Note: Significant concentrations of olivine near the base of near surface basalt flows were noted and sampled at the Apollo 12 exploration site in Mare Cognitum.
Other useful elements
o P2O5-0.5 wt% in phosphate minerals in KREEP
o Na2O-1.2 wt% and K2O-3.6 wt% in KREEP
o Rare Earth Elements, Hf, and Zr concentrated in KREEP related materials

Indigenous volatiles
Oxygen from pyroclastics (orange and green soils) (Allen, et al, 1996)
o Orange soil provided a yield of 5% when reacted with hydrogen at 1050oC, with over 90% of this yield in 3 hrs.
o Yield from lunar soils, in general, is a linear and direct function of iron content
o Chlorine and fluorine from pyroclastics (orange and green soils)
o Zn, Mn, Cu, Pb, and other chalcophile elements if processed in large volumes.




In situ orange soil at Shorty Crater

Orange soil beads in transmitted light

Large deposits of orange soil along southwestern rim of Serenitatis


o Sulfur from FeS (troilite) in basaltic regolith

Mineral concentrations possible in differentiated cooling units in the maria
o Titanium (ilmenite), chromium (chromite), iron and sulfur (native iron and troilite)


Sullivan, et al., 1991, Using Space Resources, NASA Johnson Space Center, 27p.


1. Taking the composition of any Apollo 11 or 17 Ti-rich basalt flow, describe possible mineral enrichments and their layered sequence due to slow cooling and gravitational differentiation in an appropriately thick flow.

2. Do modern applications of rare earth elements suggest that it might be worth while to seek concentrations of such elements for use on the Moon or in Space rather than continue to depend on terrestrial sources? Explain in some detail.

3. List and provide summary descriptions of potential additives necessary to sustain lunar regolith and/or hydroponic based agriculture.


Alllen, C.C., Morris, R.V., and McKay, D.S., 1996 Oxygen Extraction from Lunar Soils and Pyroclastic Glass, Journal of Geophysical Research, 101, 26,085-26,095.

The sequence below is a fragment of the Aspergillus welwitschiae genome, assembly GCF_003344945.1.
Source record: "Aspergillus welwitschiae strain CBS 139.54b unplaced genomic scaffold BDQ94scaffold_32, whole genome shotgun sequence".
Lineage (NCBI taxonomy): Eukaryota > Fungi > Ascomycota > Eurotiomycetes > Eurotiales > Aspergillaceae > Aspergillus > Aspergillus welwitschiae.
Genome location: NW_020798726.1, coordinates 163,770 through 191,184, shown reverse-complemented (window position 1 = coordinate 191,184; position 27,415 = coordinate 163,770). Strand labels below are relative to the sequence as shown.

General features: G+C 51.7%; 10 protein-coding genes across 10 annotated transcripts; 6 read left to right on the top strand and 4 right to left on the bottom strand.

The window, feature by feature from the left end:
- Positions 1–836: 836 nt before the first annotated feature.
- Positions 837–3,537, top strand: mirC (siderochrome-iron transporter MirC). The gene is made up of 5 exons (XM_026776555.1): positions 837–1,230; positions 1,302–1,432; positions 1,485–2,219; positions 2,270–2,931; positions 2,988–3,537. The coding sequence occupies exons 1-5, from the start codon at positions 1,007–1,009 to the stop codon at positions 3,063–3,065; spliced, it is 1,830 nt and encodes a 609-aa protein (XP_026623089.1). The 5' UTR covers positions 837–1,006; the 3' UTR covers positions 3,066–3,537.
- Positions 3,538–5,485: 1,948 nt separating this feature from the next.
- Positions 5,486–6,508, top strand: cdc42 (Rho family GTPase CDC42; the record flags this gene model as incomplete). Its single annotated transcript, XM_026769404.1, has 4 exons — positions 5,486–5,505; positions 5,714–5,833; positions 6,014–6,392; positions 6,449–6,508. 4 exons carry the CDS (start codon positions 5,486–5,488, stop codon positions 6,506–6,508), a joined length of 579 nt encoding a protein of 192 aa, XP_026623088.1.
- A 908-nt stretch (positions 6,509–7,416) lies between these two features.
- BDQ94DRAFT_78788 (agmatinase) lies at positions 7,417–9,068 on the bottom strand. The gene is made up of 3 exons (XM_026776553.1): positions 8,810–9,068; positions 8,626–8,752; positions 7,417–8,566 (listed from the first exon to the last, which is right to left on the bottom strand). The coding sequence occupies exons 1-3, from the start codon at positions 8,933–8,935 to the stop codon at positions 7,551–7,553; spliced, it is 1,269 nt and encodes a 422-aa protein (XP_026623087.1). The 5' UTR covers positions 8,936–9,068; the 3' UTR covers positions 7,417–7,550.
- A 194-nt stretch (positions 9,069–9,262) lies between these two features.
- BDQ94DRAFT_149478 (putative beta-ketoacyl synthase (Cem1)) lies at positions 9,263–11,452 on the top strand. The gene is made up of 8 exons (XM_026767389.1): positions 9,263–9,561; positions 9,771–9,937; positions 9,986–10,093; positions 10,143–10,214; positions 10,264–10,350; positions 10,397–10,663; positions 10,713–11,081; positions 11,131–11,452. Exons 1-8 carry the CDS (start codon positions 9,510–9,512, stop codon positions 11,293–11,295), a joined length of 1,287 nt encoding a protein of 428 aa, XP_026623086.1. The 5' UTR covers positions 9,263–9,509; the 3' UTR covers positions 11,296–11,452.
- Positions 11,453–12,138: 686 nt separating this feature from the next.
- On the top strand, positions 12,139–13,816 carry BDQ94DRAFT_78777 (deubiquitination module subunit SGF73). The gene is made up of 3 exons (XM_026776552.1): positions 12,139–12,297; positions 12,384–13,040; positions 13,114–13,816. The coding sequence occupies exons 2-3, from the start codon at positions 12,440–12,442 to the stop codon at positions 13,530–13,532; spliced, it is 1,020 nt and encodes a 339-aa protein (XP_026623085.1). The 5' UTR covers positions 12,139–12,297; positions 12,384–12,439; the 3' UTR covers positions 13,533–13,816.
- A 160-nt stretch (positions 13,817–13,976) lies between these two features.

Criswell, D.R., 1996, Luner Solar Power System: Review of the technology base of an operational LSP System, 47th International Astronautical Congress, October 7-11, Beijing (IAF-96-R.2.04

Desai, C.S., et al, 1993, Development and Mechanical Properties of Structural Materials from Lunar Simulants, in Lewis, J., Matthews, M.S., and Guerrieri, M.L., 1993, Editors, Resources of Near-Earth Space, University of Arizona Press.

Haskin, L.A., et al, 1993, A Geochemical Assessment of Possible Lunar Ore Formation, in Lewis, J., Matthews, M.S., and Guerrieri, M.L., 1993, Editors, Resources of Near-Earth Space, University of Arizona Press.

Heiken, G., et al, 1991, Lunar Source Book, Cambridge University Press, Cambridge, 736p.

Lewis, J., Matthews, M.S., and Guerrieri, M.L., 1993, Editors, Resources of Near-Earth Space, University of Arizona Press.

Sullivan, et al., 1991, Using Space Resources, NASA Johnson Space Center, 27p.

Taylor and Haskin

Back to Syllabus
University of Wisconsin logo

University of Wisconsin Fusion Technology Institute  · 439 Engineering Research Building  · 1500 Engineering Drive  · Madison WI 53706-1609  · Telephone: (608) 263-2352  · Fax: (608) 263-4499  · Email:

Copyright © 2003 The Board of Regents of the University of Wisconsin System. For feedback or accessibility issues, contact
This page last updated August 21, 2003.